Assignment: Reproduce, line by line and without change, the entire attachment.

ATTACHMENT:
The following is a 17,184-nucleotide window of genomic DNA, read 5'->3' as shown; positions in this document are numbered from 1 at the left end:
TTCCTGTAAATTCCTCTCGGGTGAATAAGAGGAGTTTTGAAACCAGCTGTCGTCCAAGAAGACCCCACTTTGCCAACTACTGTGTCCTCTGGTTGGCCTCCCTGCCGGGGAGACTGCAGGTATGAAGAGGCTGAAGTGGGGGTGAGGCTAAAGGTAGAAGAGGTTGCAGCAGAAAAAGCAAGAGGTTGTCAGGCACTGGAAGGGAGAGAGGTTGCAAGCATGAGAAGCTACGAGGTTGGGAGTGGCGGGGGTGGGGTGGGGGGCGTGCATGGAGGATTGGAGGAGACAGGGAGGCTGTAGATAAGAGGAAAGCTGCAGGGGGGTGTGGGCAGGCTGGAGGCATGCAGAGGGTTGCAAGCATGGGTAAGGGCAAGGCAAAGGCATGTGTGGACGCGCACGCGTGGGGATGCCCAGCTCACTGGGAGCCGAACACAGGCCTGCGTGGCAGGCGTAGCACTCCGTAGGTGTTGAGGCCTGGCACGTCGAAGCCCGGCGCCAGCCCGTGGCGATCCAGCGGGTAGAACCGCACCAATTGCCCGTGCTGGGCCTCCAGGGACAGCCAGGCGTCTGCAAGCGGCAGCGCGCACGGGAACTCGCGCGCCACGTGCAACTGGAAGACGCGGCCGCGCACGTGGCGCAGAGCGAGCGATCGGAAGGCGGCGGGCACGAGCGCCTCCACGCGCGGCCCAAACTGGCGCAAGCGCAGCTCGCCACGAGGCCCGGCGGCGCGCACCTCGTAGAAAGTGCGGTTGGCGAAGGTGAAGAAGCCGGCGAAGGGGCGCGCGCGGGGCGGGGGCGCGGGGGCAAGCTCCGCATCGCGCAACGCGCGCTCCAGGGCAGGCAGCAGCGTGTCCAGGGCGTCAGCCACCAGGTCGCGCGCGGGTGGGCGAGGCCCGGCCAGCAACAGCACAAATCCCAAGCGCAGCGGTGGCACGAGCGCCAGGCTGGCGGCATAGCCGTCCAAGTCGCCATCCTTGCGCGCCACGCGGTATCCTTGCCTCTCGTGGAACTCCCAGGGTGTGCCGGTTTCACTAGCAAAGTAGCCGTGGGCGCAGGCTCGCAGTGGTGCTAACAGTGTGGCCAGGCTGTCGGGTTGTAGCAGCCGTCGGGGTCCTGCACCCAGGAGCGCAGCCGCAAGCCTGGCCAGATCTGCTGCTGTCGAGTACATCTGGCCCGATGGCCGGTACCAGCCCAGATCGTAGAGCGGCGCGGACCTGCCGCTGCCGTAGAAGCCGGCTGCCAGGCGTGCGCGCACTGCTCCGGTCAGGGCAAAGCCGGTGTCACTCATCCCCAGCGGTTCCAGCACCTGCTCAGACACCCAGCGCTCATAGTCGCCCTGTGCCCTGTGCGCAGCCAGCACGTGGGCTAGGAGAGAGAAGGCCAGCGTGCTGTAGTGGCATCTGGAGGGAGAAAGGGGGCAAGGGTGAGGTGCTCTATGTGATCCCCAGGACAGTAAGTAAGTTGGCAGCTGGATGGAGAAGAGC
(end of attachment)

The following is a 17,184-nucleotide window of genomic DNA, read 5'->3' as shown; positions in this document are numbered from 1 at the left end:
TTCCTGTAAATTCCTCTCGGGTGAATAAGAGGAGTTTTGAAACCAGCTGTCGTCCAAGAAGACCCCACTTTGCCAACTACTGTGTCCTCTGGTTGGCCTCCCTGCCGGGGAGACTGCAGGTATGAAGAGGCTGAAGTGGGGGTGAGGCTAAAGGTAGAAGAGGTTGCAGCAGAAAAAGCAAGAGGTTGTCAGGCACTGGAAGGGAGAGAGGTTGCAAGCATGAGAAGCTACGAGGTTGGGAGTGGCGGGGGTGGGGTGGGGGGCGTGCATGGAGGATTGGAGGAGACAGGGAGGCTGTAGATAAGAGGAAAGCTGCAGGGGGGTGTGGGCAGGCTGGAGGCATGCAGAGGGTTGCAAGCATGGGTAAGGGCAAGGCAAAGGCATGTGTGGACGCGCACGCGTGGGGATGCCCAGCTCACTGGGAGCCGAACACAGGCCTGCGTGGCAGGCGTAGCACTCCGTAGGTGTTGAGGCCTGGCACGTCGAAGCCCGGCGCCAGCCCGTGGCGATCCAGCGGGTAGAACCGCACCAATTGCCCGTGCTGGGCCTCCAGGGACAGCCAGGCGTCTGCAAGCGGCAGCGCGCACGGGAACTCGCGCGCCACGTGCAACTGGAAGACGCGGCCGCGCACGTGGCGCAGAGCGAGCGATCGGAAGGCGGCGGGCACGAGCGCCTCCACGCGCGGCCCAAACTGGCGCAAGCGCAGCTCGCCACGAGGCCCGGCGGCGCGCACCTCGTAGAAAGTGCGGTTGGCGAAGGTGAAGAAGCCGGCGAAGGGGCGCGCGCGGGGCGGGGGCGCGGGGGCAAGCTCCGCATCGCGCAACGCGCGCTCCAGGGCAGGCAGCAGCGTGTCCAGGGCGTCAGCCACCAGGTCGCGCGCGGGTGGGCGAGGCCCGGCCAGCAACAGCACAAATCCCAAGCGCAGCGGTGGCACGAGCGCCAGGCTGGCGGCATAGCCGTCCAAGTCGCCATCCTTGCGCGCCACGCGGTATCCTTGCCTCTCGTGGAACTCCCAGGGTGTGCCGGTTTCACTAGCAAAGTAGCCGTGGGCGCAGGCTCGCAGTGGTGCTAACAGTGTGGCCAGGCTGTCGGGTTGTAGCAGCCGTCGGGGTCCTGCACCCAGGAGCGCAGCCGCAAGCCTGGCCAGATCTGCTGCTGTCGAGTACATCTGGCCCGATGGCCGGTACCAGCCCAGATCGTAGAGCGGCGCGGACCTGCCGCTGCCGTAGAAGCCGGCTGCCAGGCGTGCGCGCACTGCTCCGGTCAGGGCAAAGCCGGTGTCACTCATCCCCAGCGGTTCCAGCACCTGCTCAGACACCCAGCGCTCATAGTCGCCCTGTGCCCTGTGCGCAGCCAGCACGTGGGCTAGGAGAGAGAAGGCCAGCGTGCTGTAGTGGCATCTGGAGGGAGAAAGGGGGCAAGGGTGAGGTGCTCTATGTGATCCCCAGGACAGTAAGTAAGTTGGCAGCTGGATGGAGAAGAGC